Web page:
'Asian Children Suffer More in Sex Abuse Than White Children'
outlookindia 2015-09-18 16:30

A UK court has upheld the seven-year prison sentence of a paedophile who abused two Asian girls, ruling that Asian sex crime victims suffer more than white children, prompting fears among child-right activists that the judgement could create a "hierarchy" of victims.

Justice Walker said it was proper for paedophile Jamal Muhammed Raheem Ul Nasir to have been given a tougher than normal sentence because his victims were Asian.

"The victims' fathers were concerned about the future marriage prospects for their daughters... That harm was aggravated by the impact on the victims and their families within this particular community," he said at London's Criminal Appeal Court yesterday.

Ul Nasir carried out sex attacks on two young girls and was jailed for seven years at Leeds Crown Court in December last year.

He was convicted of two counts of sexual assault on a child under 13 and four counts of sexual activity with a child.

Lawyers for the 32-year-old had argued that his sentence had been unfairly inflated.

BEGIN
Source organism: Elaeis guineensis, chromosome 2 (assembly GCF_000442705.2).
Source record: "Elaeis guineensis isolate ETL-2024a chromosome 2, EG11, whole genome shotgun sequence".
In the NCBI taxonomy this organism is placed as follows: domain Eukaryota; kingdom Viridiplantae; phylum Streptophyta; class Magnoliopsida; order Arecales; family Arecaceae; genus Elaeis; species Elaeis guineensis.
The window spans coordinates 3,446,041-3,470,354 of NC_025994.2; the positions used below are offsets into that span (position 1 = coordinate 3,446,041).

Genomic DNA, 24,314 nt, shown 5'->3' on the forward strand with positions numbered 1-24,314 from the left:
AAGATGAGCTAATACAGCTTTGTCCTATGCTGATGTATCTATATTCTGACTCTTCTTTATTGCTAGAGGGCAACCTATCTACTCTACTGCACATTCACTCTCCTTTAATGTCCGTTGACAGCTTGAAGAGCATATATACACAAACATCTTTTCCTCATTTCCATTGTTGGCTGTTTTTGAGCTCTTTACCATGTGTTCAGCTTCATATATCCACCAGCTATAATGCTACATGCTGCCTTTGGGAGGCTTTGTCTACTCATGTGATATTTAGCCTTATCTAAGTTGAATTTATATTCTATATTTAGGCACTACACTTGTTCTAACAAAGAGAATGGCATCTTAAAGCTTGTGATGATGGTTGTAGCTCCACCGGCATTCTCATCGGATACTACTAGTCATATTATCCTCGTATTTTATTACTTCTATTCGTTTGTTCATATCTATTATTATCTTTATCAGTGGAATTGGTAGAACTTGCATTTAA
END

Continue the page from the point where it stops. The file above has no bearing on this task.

The judge who had jailed him last year, Sally Cahill, had also specifically said that the fact the victims were Asian had been factored in as an "aggravating feature" when passing sentence.

She said the victims and their families had suffered particular "shame" in their communities because of what had happened to them.

Justice Walker, sitting with Lord Justice Laws and Justice Mitting, concluded: "There is no basis for saying that Judge Cahill adopted an incorrect starting point. This application for leave to appeal against sentence must be refused."

However, there was outrage among children's charities who felt it made white children more vulnerable to abuse.

"British justice should operate on a level playing field and children need to be protected irrespective of cultural differences. Regardless of race, religion, or gender, every child deserves the right to be safe and protected from sexual abuse, and the courts must reflect this.

"It is vital that those who commit these hideous crimes are punished to the full limit of the law," said a spokesperson for the NSPCC child protection charity.

"There cannot be any suggestion that there is a hierarchy of victims. It is wrong to categorise victims like this," said Peter Saunders, member of the National Association of People Abused in Childhood.

However, UK's Sentencing Council, which offers guidelines to judges, claimed that the ruling was consistent with its guidelines because it took into account the effect on the victim.

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